Rodrigo Valenzuela, Stature @Asya Geisberg
By Loring Knoblauch / In Galleries / December 15, 2020
JTF (just the facts): A total of 8 photographic works, framed in wood and unmatted, and hung against white walls in the two room gallery space. All of the works are photogravures, made in 2020. Each is sized roughly 31×35 inches, and is available in an edition of 8+2AP.
Comments/Context: When photographers start to have confidence in their control of how certain technical choices and techniques will manifest themselves in visual outcomes, they become much more able to pre-emptively match an approach with a desired result. Rodrigo Valenzuela’s new works take the form of photogravures – where photographic images are transferred to copper plate and printed like an etching – and this less-than-obvious process choice was a direct result of wanting to give the prints an overtly tactile, almost dusty feel.
In the past decade, Valenzuela has been methodically working through different in-studio construction and image making approaches. He’s made photographs in both black and white and color, at small and large scale, with alternate materials and lighting, and with varying echoes of his previous life in Chile. In recent gallery shows (in 2018 reviewed here, and 2019 reviewed here), he has used disorienting rephotography to explore the AbEx aesthetics of Franz Kline, recreated whitewashed motifs drawn from protest barricades, and transformed ordinary construction materials like two-by-fours and concrete blocks into evocative shrines.
Valenzuela’s recent works largely leave the illusionism behind and instead center in on textures and muted tonalities. Each of his studio setups has been constructed in what looks like a old storage locker or a musty Egyptian tomb – three squared-off sides close in, creating a confined space for sculptural improvisation. For the most part, his forms are built from casts of polystyrene molds, like the kind that protect fragile things when packed into a shipping box. Valenzuela has repurposed these curved and indented non-objects, layering them into dense piles, towers, and precariously-balanced agglomerations.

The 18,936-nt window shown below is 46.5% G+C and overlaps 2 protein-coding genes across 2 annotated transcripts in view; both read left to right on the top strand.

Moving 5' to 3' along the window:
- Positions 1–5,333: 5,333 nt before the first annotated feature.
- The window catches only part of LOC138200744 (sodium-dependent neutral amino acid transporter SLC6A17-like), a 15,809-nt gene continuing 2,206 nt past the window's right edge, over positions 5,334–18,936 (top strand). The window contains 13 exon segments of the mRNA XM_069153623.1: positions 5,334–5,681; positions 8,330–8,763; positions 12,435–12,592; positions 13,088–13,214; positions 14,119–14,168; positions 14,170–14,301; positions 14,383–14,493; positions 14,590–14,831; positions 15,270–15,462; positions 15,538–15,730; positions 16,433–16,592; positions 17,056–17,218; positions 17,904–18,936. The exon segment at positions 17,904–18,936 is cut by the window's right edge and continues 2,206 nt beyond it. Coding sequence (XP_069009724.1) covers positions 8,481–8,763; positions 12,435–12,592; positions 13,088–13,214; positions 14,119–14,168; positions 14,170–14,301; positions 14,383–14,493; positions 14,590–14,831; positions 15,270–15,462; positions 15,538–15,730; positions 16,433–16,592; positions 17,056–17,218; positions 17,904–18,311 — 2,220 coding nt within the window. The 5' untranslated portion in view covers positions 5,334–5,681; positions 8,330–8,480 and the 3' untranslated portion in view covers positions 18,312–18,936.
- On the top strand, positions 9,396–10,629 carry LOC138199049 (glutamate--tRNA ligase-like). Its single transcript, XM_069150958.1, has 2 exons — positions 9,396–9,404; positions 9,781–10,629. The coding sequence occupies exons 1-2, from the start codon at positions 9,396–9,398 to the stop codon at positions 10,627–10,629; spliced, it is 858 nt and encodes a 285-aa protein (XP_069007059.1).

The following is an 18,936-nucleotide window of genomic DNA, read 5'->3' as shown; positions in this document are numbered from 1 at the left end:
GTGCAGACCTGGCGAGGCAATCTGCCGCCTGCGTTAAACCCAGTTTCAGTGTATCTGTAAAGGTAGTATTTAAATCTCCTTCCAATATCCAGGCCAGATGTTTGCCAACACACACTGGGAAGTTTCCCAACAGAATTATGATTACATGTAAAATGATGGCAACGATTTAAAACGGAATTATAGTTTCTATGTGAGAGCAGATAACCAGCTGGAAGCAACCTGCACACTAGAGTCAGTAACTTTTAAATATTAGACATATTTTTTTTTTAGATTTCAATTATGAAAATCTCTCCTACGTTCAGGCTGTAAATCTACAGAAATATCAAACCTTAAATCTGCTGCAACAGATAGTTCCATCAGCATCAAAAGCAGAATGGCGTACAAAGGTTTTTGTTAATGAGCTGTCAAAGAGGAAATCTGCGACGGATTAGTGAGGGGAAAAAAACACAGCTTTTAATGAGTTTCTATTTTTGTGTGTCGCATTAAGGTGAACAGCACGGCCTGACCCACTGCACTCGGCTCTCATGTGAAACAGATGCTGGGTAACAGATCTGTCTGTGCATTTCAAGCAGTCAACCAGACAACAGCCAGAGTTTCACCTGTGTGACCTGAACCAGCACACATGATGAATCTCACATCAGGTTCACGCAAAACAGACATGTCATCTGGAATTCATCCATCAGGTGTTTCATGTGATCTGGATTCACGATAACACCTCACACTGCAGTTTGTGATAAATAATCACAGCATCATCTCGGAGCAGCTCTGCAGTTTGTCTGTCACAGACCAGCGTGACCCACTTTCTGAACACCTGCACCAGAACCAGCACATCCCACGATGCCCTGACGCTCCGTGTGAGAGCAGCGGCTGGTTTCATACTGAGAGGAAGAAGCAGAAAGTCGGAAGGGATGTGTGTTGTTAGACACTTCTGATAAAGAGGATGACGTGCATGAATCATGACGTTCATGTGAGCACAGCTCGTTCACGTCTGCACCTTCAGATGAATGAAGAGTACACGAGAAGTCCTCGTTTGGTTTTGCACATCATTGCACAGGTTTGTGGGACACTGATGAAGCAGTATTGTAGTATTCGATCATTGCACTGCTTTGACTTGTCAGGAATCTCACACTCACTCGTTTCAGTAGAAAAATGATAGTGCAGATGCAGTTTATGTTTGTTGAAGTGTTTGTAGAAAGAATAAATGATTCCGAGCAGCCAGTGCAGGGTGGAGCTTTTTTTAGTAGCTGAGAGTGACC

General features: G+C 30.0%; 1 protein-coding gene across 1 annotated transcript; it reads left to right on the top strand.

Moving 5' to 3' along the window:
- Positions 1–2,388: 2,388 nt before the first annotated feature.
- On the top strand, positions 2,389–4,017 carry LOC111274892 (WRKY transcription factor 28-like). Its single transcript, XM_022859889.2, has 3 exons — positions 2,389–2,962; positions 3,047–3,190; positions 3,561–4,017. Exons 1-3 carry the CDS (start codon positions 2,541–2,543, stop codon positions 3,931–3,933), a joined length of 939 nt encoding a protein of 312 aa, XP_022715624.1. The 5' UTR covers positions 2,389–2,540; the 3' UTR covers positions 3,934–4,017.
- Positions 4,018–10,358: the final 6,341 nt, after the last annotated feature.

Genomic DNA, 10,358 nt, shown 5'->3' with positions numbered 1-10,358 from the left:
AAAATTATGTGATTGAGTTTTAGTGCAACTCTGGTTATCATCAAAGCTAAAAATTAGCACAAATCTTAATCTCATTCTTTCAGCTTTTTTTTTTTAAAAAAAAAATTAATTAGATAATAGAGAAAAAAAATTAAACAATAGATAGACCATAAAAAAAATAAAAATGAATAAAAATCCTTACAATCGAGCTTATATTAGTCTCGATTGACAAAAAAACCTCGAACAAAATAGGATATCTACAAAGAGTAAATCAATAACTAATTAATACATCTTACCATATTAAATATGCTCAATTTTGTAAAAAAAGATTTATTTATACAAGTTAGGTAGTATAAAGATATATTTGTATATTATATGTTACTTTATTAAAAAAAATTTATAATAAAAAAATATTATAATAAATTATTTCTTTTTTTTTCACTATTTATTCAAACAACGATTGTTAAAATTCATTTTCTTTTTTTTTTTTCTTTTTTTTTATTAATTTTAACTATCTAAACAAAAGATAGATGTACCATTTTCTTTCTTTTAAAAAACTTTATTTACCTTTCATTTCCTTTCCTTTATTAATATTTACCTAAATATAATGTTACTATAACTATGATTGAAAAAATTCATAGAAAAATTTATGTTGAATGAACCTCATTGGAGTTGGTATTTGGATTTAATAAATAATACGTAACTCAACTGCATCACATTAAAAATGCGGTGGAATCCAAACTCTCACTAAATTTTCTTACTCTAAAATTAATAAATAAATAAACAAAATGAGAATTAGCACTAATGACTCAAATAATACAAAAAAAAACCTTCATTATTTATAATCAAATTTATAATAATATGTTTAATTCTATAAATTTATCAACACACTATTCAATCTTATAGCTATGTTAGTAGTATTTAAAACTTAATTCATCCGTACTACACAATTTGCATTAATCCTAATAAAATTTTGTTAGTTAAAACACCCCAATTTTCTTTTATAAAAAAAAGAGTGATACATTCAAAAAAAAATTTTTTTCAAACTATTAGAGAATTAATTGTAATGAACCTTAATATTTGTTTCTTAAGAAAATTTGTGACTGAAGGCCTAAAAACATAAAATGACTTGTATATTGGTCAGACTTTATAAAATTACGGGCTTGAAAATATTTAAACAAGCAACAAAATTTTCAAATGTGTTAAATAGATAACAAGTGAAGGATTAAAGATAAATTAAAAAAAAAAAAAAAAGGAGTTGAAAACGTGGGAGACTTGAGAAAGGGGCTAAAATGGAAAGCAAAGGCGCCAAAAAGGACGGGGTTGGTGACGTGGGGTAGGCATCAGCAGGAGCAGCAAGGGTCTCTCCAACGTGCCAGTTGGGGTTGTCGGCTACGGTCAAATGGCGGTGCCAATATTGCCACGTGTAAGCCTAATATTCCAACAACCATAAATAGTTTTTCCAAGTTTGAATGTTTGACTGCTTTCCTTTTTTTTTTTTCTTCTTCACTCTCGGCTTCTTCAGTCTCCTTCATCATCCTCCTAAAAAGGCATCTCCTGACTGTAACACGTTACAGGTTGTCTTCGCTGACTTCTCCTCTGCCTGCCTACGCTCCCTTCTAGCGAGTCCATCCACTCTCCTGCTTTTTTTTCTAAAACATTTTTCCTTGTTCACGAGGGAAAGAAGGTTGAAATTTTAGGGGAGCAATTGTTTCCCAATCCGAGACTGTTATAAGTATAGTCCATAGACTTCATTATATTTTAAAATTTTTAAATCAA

While there is symbolism and allusion to be found in Valenzuela’s curves and geometries – consumerism (in a manner similar to Sara Cwynar’s tabletop constructions in plastic), Brutalist concrete architecture, industrialized Modernism, even what looks to be the cast shadow of a horse’s head – these works feel more rooted in surfaces and physical presence than in any hidden meanings. Many shimmer in subtle shades of grey and silver, with the matte surface of the paper giving the textures an even more gritty feel. Valenzuela’s use of light also enhances these nuanced moods – light blasts in from the front, whitewashing front-facing facets and throwing shadows on the back wall; is used as a spotlight, creating more obscure tunnels of attention; or drops from the ceiling, casting dark forms down to the floor. Each of these approaches leads to a different set of highlights, tonalities, and visual echoes, the objects transformed into dramatic totems and inexplicable structures that emerge from the enveloping dust. As we look longer, we settle into their serene worn edges and mottled sides, their physicality implying both muscular labor and unmeasurable age.
Much of the resonance in these images comes from the way Valenzuela has employed the photogravure process. These aren’t throwback or mannered old timey aesthetic decisions he’s made; instead, he’s smartly leveraged the strengths of the process to deliver the kind of surface qualities he needed. The pictures do have an almost ancient quality, even though they are resolutely contemporary, and it’s this seductive friction that keeps us thinking. For the first time, he has deliberately introduced the variable of time into his works, encouraging us to see his elemental forms against a broader sweep of potential history.
Collector’s POV: The prints in this show are priced at $6000 each. Valenzuela’s work has little secondary market history at this point, so gallery retail likely remains the best option for those collectors interested in following up.